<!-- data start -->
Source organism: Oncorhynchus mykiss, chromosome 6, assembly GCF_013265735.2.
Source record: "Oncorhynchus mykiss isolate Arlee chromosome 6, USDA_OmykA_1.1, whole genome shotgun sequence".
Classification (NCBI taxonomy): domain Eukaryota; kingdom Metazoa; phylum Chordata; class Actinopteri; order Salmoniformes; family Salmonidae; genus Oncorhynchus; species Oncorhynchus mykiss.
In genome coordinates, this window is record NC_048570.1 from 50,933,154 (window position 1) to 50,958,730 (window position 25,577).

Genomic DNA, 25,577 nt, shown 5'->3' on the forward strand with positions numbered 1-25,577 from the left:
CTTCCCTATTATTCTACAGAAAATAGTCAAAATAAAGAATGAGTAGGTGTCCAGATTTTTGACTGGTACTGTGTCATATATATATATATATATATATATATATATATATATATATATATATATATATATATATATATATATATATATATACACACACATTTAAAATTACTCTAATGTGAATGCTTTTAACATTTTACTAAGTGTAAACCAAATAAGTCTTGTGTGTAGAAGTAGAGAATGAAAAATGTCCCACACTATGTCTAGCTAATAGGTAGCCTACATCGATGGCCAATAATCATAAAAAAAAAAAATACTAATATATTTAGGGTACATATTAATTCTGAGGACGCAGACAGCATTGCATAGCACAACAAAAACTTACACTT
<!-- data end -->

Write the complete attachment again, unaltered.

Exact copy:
Source organism: Oncorhynchus mykiss, chromosome 6, assembly GCF_013265735.2.
Source record: "Oncorhynchus mykiss isolate Arlee chromosome 6, USDA_OmykA_1.1, whole genome shotgun sequence".
Classification (NCBI taxonomy): domain Eukaryota; kingdom Metazoa; phylum Chordata; class Actinopteri; order Salmoniformes; family Salmonidae; genus Oncorhynchus; species Oncorhynchus mykiss.
In genome coordinates, this window is record NC_048570.1 from 50,933,154 (window position 1) to 50,958,730 (window position 25,577).

Genomic DNA, 25,577 nt, shown 5'->3' on the forward strand with positions numbered 1-25,577 from the left:
CTTCCCTATTATTCTACAGAAAATAGTCAAAATAAAGAATGAGTAGGTGTCCAGATTTTTGACTGGTACTGTGTCATATATATATATATATATATATATATATATATATATATATATATATATATATATATATATATATATATATATATACACACACATTTAAAATTACTCTAATGTGAATGCTTTTAACATTTTACTAAGTGTAAACCAAATAAGTCTTGTGTGTAGAAGTAGAGAATGAAAAATGTCCCACACTATGTCTAGCTAATAGGTAGCCTACATCGATGGCCAATAATCATAAAAAAAAAAAATACTAATATATTTAGGGTACATATTAATTCTGAGGACGCAGACAGCATTGCATAGCACAACAAAAACTTACACTT